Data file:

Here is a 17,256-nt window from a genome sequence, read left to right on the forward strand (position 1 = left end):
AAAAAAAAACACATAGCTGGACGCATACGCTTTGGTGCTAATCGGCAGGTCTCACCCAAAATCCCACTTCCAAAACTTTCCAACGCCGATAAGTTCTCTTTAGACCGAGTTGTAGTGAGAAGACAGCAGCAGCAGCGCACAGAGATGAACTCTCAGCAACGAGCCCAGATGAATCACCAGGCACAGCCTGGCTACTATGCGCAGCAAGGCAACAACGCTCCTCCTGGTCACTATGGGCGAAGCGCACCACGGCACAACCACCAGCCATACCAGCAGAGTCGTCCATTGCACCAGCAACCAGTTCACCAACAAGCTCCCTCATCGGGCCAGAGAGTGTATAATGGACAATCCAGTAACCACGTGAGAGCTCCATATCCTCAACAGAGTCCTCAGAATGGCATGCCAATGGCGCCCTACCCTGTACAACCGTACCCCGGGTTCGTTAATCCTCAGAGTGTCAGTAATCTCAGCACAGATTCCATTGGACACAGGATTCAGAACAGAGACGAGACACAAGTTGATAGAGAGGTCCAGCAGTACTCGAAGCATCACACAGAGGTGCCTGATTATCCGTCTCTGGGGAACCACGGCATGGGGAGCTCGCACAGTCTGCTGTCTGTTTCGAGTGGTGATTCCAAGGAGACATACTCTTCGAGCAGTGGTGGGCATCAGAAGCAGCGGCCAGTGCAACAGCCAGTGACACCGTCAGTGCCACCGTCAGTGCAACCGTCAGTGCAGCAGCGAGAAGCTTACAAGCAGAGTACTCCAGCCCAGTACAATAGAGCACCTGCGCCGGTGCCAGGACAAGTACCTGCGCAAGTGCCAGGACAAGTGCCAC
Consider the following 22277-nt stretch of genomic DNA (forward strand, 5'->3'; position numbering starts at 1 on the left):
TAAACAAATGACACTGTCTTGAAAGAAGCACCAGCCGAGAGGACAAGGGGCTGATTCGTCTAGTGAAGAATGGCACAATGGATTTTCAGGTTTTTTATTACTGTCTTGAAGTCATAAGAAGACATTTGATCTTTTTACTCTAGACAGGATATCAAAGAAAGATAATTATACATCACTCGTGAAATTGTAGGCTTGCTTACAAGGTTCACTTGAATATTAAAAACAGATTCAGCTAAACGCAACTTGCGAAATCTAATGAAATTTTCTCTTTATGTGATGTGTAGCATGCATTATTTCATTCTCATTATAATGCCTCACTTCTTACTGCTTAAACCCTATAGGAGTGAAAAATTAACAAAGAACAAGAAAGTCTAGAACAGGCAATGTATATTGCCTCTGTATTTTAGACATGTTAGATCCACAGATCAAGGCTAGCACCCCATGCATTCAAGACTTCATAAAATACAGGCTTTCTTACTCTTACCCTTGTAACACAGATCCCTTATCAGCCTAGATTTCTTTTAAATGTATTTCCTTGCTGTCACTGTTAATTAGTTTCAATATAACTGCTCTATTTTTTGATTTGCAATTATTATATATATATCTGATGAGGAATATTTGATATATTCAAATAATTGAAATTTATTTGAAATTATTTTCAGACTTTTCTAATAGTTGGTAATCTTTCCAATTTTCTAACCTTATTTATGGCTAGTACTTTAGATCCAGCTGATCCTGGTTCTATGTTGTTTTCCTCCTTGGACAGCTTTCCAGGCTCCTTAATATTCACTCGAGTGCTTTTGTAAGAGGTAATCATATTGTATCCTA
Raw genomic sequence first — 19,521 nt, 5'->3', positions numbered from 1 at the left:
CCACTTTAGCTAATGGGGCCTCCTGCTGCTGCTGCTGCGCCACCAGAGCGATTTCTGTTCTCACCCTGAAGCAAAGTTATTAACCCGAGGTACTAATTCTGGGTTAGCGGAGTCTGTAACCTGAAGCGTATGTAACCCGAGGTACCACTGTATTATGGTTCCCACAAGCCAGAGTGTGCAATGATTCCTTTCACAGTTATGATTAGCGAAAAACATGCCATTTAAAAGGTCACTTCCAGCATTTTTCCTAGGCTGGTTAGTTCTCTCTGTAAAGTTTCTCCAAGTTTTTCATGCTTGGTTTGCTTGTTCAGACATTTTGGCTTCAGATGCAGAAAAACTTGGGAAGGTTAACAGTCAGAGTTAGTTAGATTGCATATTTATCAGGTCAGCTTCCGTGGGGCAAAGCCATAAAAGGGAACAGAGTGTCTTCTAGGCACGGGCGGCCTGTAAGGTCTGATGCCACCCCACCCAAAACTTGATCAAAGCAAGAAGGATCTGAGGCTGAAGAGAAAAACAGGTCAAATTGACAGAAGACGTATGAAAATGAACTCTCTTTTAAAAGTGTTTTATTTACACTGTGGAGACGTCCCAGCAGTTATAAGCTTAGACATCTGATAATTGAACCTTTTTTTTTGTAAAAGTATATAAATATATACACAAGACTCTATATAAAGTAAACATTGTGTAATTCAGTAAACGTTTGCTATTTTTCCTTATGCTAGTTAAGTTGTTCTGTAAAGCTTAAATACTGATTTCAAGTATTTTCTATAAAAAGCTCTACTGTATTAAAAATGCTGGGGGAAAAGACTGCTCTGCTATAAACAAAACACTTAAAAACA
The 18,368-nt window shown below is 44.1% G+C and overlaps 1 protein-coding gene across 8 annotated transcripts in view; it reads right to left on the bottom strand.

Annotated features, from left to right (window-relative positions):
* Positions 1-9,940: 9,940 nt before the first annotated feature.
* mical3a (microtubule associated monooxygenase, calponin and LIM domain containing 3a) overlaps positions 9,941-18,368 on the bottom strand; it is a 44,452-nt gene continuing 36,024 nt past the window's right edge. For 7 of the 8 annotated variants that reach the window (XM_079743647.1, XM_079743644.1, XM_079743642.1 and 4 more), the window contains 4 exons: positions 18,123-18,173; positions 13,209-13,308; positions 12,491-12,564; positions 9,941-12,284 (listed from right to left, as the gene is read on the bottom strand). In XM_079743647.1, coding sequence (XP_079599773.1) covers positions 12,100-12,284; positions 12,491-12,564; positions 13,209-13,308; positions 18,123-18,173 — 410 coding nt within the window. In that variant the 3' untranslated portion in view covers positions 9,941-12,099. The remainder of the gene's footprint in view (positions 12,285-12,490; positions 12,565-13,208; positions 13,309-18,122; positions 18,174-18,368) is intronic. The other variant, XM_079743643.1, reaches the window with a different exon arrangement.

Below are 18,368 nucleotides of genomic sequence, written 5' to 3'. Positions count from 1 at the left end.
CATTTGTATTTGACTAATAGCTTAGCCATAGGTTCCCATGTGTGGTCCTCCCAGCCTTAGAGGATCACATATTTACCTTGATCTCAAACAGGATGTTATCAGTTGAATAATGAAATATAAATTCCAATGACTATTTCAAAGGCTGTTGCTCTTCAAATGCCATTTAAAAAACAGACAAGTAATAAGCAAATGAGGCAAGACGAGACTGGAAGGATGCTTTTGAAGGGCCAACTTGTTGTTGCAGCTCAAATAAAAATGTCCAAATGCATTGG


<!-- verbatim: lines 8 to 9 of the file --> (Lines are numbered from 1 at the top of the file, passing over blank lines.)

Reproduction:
Annotated features, from left to right (window-relative positions):
* Positions 1-9,940: 9,940 nt before the first annotated feature.